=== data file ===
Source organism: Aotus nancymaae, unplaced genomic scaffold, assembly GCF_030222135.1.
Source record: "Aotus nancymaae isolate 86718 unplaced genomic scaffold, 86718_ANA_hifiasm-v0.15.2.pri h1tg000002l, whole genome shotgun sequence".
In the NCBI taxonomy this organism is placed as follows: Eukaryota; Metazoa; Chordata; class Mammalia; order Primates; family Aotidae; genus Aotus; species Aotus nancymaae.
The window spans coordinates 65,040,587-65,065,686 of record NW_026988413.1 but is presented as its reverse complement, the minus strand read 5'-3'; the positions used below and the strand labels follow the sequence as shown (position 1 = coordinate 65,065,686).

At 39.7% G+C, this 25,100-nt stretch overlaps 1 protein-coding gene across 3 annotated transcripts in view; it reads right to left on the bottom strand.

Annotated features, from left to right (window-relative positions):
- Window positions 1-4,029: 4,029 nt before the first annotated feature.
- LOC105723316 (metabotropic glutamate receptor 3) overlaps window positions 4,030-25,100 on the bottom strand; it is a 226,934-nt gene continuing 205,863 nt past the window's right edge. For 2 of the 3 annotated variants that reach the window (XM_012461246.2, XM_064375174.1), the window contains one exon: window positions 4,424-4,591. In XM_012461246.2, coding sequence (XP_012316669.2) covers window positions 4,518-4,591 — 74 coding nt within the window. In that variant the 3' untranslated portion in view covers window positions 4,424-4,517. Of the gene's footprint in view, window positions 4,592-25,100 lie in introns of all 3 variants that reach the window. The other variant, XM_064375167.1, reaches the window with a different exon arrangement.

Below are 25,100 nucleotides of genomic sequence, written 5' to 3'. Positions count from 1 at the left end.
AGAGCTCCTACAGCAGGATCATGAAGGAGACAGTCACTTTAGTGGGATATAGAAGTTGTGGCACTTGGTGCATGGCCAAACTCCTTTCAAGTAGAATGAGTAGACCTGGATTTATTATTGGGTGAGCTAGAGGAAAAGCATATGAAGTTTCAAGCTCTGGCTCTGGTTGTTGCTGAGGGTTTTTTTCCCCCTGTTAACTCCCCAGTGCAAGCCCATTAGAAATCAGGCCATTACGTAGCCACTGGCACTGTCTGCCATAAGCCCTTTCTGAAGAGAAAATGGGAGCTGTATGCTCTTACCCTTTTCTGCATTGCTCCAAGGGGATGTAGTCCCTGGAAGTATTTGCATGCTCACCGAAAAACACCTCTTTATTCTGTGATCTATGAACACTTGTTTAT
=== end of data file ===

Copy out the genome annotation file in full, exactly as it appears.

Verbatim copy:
Source organism: Aotus nancymaae, unplaced genomic scaffold, assembly GCF_030222135.1.
Source record: "Aotus nancymaae isolate 86718 unplaced genomic scaffold, 86718_ANA_hifiasm-v0.15.2.pri h1tg000002l, whole genome shotgun sequence".
In the NCBI taxonomy this organism is placed as follows: Eukaryota; Metazoa; Chordata; class Mammalia; order Primates; family Aotidae; genus Aotus; species Aotus nancymaae.
The window spans coordinates 65,040,587-65,065,686 of record NW_026988413.1 but is presented as its reverse complement, the minus strand read 5'-3'; the positions used below and the strand labels follow the sequence as shown (position 1 = coordinate 65,065,686).

At 39.7% G+C, this 25,100-nt stretch overlaps 1 protein-coding gene across 3 annotated transcripts in view; it reads right to left on the bottom strand.

Annotated features, from left to right (window-relative positions):
- Window positions 1-4,029: 4,029 nt before the first annotated feature.
- LOC105723316 (metabotropic glutamate receptor 3) overlaps window positions 4,030-25,100 on the bottom strand; it is a 226,934-nt gene continuing 205,863 nt past the window's right edge. For 2 of the 3 annotated variants that reach the window (XM_012461246.2, XM_064375174.1), the window contains one exon: window positions 4,424-4,591. In XM_012461246.2, coding sequence (XP_012316669.2) covers window positions 4,518-4,591 — 74 coding nt within the window. In that variant the 3' untranslated portion in view covers window positions 4,424-4,517. Of the gene's footprint in view, window positions 4,592-25,100 lie in introns of all 3 variants that reach the window. The other variant, XM_064375167.1, reaches the window with a different exon arrangement.

Below are 25,100 nucleotides of genomic sequence, written 5' to 3'. Positions count from 1 at the left end.
AGAGCTCCTACAGCAGGATCATGAAGGAGACAGTCACTTTAGTGGGATATAGAAGTTGTGGCACTTGGTGCATGGCCAAACTCCTTTCAAGTAGAATGAGTAGACCTGGATTTATTATTGGGTGAGCTAGAGGAAAAGCATATGAAGTTTCAAGCTCTGGCTCTGGTTGTTGCTGAGGGTTTTTTTCCCCCTGTTAACTCCCCAGTGCAAGCCCATTAGAAATCAGGCCATTACGTAGCCACTGGCACTGTCTGCCATAAGCCCTTTCTGAAGAGAAAATGGGAGCTGTATGCTCTTACCCTTTTCTGCATTGCTCCAAGGGGATGTAGTCCCTGGAAGTATTTGCATGCTCACCGAAAAACACCTCTTTATTCTGTGATCTATGAACACTTGTTTAT